Four GOP senators came out against the bill. “We have a very narrow majority”. It can’t pass if more than two vote against it. McConnell promised to revisit the legislation after Congress’ July 4 recess.
The 22 million extra uninsured Americans are just 1 million fewer than the number the budget office estimated would become uninsured under the House version. A press release announcing the protest notes that the event takes place on the 18th anniversary of Olmstead v. LC, a landmark civil rights ruling which recognized a right for disabled individuals to live in communities over institutions.
Majority Leader Mitch McConnell is hoping to push the measure through the Senate next week.
“If anyone can get this done, it’s him”, South Dakota Sen. And at least a half-dozen Republicans – both conservatives and moderates – have complained about it.
Lobbyists and congressional aides say the Senate bill would cut Medicaid, end penalties for people not buying insurance and rescind tax increases that Obama imposed to help pay for his law’s expansion of coverage. Cruz, for example, could face a primary challenge and would be well served to stay in the good graces of McConnell. “My constituents in Wisconsin have to review the bill, they’ve got to provide that kind of input, I’ve got to talk to the governor, to our state legislators, to doctors, to nurses, to state health care providers, to hospitals, and we actually have to get the information that we don’t have yet”.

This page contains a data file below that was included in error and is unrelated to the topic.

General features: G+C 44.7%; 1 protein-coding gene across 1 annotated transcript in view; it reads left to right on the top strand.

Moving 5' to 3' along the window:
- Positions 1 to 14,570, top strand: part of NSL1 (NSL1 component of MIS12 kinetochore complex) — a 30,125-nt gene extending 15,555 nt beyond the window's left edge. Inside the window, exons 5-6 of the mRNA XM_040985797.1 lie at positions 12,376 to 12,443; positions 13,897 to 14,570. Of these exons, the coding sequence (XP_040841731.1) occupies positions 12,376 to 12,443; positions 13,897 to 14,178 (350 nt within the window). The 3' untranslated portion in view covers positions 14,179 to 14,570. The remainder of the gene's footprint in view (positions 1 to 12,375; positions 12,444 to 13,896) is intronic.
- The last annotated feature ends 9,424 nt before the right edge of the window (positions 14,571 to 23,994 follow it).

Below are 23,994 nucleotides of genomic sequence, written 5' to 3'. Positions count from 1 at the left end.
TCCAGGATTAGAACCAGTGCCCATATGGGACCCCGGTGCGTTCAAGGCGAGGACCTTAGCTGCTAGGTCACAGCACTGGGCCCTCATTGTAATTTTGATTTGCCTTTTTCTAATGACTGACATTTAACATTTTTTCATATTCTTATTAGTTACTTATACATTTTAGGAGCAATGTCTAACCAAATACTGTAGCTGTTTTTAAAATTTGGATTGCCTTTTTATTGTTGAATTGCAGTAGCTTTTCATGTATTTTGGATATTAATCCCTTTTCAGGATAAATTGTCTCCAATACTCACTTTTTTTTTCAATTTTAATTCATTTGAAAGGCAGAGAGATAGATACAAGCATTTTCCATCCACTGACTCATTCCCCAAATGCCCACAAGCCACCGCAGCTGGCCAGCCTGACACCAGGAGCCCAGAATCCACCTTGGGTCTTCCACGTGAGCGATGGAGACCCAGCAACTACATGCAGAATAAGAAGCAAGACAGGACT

Also aiding McConnell is the fact that Republicans have campaigned on repealing and replacing Obamacare for more than seven years.
Not to mention senators may have to face the ire of President Donald Trump if they vote against the bill. “What impossible choices will working parents be forced to make if their child’s cancer treatment costs them more than their life savings?”
Senate Republicans introduced their health care plan Thursday. Another lawyer told CNN Money that the contract is “clearly. one-sided”.
The House went through its own struggles with its version of the bill, pulling it from the floor short of votes before reviving it and narrowly passing it in May. “And well, we’re feeling those growing pains today”.